In a uncommon, but welcome, emotional episode, we find out a lot more about Barney’s childhood and the acknowledgement that Bob Barker is not Barney’s father.
Wayne Brady returns to guest star as James Stinson, Barney’s brother, and Frances Conroy returns as Loretta Stinson, Barney’s mother. In a rare instance, almost the entirety of this episode takes place outside of the bar, namely in Barney’s old home which Loretta is currently selling. To everyone’s surprise, we find out the identity of James’s father, Sam Gibs played by the great Ben Vereen, which Barney immediately latches onto as his new father.
It’s a rare occurrence that we have such a fairly serious episode, especially involving Barney. It was really nice to see a little glimpse into Barney’s childhood though, and to see the lengths that his mother went to protect him as a child. I think it’s these asides into the characters lives that parallel real life that make the show so appealing, as often times things don’t work out neatly and conveniently for everyone. The episode as a whole wasn’t really funny at all, but in the end, I think it was well written and satisfying.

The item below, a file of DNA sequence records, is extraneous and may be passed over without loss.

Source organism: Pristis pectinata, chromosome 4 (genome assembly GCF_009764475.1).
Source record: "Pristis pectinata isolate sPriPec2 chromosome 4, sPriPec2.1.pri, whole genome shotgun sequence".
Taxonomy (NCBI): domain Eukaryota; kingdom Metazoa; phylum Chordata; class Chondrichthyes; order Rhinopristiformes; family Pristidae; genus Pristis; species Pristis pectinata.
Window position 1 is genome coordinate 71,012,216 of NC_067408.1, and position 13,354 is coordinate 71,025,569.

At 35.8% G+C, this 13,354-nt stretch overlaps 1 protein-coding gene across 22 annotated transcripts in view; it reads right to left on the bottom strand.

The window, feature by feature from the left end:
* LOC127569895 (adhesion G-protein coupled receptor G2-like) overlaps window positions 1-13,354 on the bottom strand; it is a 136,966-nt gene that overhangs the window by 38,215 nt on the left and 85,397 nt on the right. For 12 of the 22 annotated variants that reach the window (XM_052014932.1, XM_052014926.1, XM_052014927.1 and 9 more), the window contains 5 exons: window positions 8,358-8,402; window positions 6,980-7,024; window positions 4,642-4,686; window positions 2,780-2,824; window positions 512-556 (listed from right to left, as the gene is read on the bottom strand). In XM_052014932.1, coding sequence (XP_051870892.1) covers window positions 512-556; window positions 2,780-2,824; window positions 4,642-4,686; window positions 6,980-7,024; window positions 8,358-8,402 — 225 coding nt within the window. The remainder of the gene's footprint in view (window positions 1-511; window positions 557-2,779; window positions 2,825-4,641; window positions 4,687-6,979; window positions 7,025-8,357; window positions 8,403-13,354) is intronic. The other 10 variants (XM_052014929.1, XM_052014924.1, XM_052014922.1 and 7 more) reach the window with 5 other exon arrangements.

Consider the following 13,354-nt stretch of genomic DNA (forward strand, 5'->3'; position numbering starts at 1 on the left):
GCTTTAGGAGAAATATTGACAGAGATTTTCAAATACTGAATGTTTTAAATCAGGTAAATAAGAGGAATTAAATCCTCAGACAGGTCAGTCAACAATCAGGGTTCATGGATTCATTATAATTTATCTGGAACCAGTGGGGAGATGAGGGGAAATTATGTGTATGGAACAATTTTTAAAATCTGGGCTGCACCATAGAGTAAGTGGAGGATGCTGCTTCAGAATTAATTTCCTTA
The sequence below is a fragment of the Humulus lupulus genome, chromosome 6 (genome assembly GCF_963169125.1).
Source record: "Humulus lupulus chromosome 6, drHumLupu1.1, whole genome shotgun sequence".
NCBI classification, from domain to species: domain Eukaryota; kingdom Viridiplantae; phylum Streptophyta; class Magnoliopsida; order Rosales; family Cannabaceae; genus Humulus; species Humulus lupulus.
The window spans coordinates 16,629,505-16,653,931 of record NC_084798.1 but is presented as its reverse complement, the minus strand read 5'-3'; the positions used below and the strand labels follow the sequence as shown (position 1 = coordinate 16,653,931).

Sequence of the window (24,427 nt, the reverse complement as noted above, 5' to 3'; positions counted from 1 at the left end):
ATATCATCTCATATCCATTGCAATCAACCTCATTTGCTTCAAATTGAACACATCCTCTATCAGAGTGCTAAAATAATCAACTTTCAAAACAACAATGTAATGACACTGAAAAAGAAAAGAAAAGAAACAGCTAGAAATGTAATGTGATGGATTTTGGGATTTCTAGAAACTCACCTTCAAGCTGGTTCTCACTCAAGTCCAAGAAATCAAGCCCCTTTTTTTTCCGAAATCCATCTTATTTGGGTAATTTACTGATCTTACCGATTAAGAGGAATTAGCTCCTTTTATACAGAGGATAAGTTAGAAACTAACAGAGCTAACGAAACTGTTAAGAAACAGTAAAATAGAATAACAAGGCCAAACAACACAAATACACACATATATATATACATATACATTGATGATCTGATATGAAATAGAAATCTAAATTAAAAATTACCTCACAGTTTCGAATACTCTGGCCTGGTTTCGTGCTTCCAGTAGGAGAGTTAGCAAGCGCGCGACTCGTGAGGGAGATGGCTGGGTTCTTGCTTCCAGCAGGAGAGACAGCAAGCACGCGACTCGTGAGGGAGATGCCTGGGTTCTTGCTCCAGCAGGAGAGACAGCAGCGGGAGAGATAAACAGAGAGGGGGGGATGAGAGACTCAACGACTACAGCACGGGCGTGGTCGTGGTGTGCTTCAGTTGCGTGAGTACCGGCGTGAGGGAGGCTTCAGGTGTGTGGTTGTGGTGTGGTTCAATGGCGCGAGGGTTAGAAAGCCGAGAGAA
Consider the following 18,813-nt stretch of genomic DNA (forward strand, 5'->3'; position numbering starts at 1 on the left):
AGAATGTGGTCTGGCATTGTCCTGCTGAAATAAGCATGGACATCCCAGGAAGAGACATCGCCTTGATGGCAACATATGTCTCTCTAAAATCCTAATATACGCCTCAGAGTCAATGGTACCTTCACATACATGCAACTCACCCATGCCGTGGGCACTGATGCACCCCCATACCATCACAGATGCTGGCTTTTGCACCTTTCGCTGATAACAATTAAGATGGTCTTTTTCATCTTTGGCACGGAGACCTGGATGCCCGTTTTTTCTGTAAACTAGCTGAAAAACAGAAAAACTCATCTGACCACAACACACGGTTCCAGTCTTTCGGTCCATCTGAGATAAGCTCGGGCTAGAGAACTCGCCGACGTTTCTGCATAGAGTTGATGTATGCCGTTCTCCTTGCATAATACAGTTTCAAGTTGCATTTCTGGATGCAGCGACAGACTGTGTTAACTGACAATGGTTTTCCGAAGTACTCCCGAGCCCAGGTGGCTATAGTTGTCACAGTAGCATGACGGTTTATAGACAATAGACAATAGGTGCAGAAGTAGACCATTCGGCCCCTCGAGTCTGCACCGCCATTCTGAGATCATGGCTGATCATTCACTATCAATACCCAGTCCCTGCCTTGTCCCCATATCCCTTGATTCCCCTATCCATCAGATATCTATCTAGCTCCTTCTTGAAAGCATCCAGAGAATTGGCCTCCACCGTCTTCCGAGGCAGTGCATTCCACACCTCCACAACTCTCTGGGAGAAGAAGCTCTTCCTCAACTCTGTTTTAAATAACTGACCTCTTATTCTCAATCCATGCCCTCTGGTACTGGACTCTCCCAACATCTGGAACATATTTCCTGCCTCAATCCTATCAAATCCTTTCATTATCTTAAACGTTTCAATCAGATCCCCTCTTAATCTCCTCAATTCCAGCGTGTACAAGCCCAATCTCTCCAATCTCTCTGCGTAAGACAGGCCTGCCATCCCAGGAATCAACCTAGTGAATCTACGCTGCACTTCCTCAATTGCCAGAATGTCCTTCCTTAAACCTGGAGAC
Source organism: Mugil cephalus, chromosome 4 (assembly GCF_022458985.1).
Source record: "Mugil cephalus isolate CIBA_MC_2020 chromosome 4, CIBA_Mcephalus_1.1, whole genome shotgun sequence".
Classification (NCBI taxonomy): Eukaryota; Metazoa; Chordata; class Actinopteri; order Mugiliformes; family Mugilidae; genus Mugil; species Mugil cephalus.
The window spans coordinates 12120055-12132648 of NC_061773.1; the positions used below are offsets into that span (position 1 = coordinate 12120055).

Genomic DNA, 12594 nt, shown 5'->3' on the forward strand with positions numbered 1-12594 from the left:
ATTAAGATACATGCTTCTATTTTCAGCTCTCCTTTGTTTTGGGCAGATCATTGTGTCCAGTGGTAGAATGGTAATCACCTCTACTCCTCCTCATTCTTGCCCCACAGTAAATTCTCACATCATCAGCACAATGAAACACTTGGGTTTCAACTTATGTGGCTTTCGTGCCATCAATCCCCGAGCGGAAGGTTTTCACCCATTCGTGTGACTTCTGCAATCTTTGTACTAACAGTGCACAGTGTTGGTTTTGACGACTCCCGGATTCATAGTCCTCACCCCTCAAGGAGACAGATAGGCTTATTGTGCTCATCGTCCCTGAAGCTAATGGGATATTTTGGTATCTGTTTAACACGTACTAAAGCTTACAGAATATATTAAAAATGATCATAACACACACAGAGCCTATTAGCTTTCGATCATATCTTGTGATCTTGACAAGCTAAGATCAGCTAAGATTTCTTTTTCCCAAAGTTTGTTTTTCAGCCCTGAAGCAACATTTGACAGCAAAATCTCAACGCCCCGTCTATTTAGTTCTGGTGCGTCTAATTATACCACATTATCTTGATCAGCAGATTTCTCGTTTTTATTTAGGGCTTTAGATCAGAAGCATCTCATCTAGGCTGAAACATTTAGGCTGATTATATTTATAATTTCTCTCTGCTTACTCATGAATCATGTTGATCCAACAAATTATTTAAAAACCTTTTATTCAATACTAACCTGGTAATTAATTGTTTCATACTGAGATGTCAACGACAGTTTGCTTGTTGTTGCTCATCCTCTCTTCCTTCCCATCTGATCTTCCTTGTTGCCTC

- Ted thinks the greatest movie ever is The Karate Kid.
- Marshal’s mom game him cough medicine as a child to make him calm down.
- Lilly refuses to lie to her future children, which includes not teaching them about Santa Claus.
- “Ted Mosby is really handsome, but extremely violent. Really rich, but lacks bladder control.”
- Ted and Robin ride in the back of the truck, which surely isn’t safe.
- I’m sad that Wayne Brady and Ben Vereen didn’t get to go all out on a duet of “Stand By Me”, which would have truly been legen…wait for it…dary. HIMYM producers, please tell me the whole song will be on the DVD or something!
- Not much this week, other than he might have gotten a fist bump from the Queen of England.
- “Valentines, the 2nd base of 3rd grade.”
- Barney sends his baby nephew a suit.
- We finally know that Barney knows that Bob Barker isn’t his father, but like Barney, I think we all find ourselves living a little bit in a fantasy world. Sometimes it’s just easier than reality.